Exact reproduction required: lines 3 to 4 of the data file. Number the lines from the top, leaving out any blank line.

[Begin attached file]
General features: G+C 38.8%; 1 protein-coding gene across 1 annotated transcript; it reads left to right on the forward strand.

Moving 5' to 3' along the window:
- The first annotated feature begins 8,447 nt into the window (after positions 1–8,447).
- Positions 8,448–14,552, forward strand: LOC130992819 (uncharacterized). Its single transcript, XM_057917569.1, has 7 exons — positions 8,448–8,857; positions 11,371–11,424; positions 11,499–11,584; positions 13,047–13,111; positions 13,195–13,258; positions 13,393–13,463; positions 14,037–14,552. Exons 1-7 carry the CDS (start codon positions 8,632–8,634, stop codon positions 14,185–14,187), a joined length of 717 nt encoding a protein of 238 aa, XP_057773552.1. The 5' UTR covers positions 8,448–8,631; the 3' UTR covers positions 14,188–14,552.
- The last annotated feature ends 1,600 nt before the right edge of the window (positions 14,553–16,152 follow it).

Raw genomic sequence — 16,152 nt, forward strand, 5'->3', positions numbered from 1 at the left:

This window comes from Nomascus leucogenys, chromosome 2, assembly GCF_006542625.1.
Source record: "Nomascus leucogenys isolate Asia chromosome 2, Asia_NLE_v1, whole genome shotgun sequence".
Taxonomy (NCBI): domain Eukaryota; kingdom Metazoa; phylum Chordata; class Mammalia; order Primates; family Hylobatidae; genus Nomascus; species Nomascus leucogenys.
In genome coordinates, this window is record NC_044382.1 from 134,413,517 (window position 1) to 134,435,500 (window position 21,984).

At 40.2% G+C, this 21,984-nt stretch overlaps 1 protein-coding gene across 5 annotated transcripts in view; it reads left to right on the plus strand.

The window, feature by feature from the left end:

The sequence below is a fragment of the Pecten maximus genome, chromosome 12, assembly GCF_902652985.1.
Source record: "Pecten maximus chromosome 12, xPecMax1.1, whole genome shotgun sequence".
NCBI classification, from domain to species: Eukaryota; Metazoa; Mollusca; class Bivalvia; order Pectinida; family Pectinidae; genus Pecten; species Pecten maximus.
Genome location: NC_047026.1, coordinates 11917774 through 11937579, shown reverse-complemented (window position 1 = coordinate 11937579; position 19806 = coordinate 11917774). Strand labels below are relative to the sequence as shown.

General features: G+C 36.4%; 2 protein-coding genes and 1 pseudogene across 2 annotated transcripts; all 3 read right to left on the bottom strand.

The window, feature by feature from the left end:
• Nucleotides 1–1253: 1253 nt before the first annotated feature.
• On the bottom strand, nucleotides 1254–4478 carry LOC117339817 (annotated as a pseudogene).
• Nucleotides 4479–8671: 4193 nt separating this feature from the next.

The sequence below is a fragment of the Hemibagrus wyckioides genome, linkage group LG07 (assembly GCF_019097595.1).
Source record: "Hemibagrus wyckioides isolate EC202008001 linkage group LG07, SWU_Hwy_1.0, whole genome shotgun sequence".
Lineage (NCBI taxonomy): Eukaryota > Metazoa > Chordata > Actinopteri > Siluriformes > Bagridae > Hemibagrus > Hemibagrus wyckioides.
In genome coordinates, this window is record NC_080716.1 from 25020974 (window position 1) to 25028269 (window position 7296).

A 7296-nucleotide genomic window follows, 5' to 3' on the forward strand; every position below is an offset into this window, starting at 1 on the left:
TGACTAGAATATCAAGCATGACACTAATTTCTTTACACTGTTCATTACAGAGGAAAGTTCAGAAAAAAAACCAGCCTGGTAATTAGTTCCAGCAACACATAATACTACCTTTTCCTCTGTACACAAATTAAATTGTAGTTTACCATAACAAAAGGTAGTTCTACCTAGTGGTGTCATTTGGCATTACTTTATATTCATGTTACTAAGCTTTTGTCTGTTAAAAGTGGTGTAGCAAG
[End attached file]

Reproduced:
- The first annotated feature begins 8,447 nt into the window (after positions 1–8,447).
- Positions 8,448–14,552, forward strand: LOC130992819 (uncharacterized). Its single transcript, XM_057917569.1, has 7 exons — positions 8,448–8,857; positions 11,371–11,424; positions 11,499–11,584; positions 13,047–13,111; positions 13,195–13,258; positions 13,393–13,463; positions 14,037–14,552. Exons 1-7 carry the CDS (start codon positions 8,632–8,634, stop codon positions 14,185–14,187), a joined length of 717 nt encoding a protein of 238 aa, XP_057773552.1. The 5' UTR covers positions 8,448–8,631; the 3' UTR covers positions 14,188–14,552.